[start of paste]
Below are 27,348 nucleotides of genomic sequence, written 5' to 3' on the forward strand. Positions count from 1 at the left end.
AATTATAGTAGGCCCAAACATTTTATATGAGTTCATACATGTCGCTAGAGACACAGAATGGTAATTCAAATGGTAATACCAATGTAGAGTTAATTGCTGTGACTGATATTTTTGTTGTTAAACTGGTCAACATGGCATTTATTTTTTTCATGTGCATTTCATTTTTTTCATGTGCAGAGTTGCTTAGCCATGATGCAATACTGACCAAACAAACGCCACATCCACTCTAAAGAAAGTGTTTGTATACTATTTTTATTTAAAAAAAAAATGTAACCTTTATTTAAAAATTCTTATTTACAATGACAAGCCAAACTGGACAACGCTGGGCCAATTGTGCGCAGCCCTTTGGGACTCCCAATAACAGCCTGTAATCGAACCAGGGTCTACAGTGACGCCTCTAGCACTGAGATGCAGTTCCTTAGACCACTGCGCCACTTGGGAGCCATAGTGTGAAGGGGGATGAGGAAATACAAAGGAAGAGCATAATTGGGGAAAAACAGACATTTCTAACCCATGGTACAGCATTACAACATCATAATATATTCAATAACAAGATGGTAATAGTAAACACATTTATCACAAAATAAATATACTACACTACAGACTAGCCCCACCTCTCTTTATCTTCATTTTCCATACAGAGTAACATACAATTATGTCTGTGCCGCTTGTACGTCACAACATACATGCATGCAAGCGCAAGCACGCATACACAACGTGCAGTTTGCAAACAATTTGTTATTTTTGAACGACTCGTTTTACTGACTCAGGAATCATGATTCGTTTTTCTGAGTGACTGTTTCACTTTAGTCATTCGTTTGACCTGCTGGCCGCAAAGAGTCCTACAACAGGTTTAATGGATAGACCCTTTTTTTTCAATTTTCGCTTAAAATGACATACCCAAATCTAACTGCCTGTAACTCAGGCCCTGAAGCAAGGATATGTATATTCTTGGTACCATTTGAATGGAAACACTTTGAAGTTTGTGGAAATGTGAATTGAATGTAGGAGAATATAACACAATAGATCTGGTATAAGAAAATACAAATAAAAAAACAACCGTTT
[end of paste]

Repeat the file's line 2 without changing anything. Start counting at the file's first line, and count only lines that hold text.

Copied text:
AATTATAGTAGGCCCAAACATTTTATATGAGTTCATACATGTCGCTAGAGACACAGAATGGTAATTCAAATGGTAATACCAATGTAGAGTTAATTGCTGTGACTGATATTTTTGTTGTTAAACTGGTCAACATGGCATTTATTTTTTTCATGTGCATTTCATTTTTTTCATGTGCAGAGTTGCTTAGCCATGATGCAATACTGACCAAACAAACGCCACATCCACTCTAAAGAAAGTGTTTGTATACTATTTTTATTTAAAAAAAAAATGTAACCTTTATTTAAAAATTCTTATTTACAATGACAAGCCAAACTGGACAACGCTGGGCCAATTGTGCGCAGCCCTTTGGGACTCCCAATAACAGCCTGTAATCGAACCAGGGTCTACAGTGACGCCTCTAGCACTGAGATGCAGTTCCTTAGACCACTGCGCCACTTGGGAGCCATAGTGTGAAGGGGGATGAGGAAATACAAAGGAAGAGCATAATTGGGGAAAAACAGACATTTCTAACCCATGGTACAGCATTACAACATCATAATATATTCAATAACAAGATGGTAATAGTAAACACATTTATCACAAAATAAATATACTACACTACAGACTAGCCCCACCTCTCTTTATCTTCATTTTCCATACAGAGTAACATACAATTATGTCTGTGCCGCTTGTACGTCACAACATACATGCATGCAAGCGCAAGCACGCATACACAACGTGCAGTTTGCAAACAATTTGTTATTTTTGAACGACTCGTTTTACTGACTCAGGAATCATGATTCGTTTTTCTGAGTGACTGTTTCACTTTAGTCATTCGTTTGACCTGCTGGCCGCAAAGAGTCCTACAACAGGTTTAATGGATAGACCCTTTTTTTTCAATTTTCGCTTAAAATGACATACCCAAATCTAACTGCCTGTAACTCAGGCCCTGAAGCAAGGATATGTATATTCTTGGTACCATTTGAATGGAAACACTTTGAAGTTTGTGGAAATGTGAATTGAATGTAGGAGAATATAACACAATAGATCTGGTATAAGAAAATACAAATAAAAAAACAACCGTTT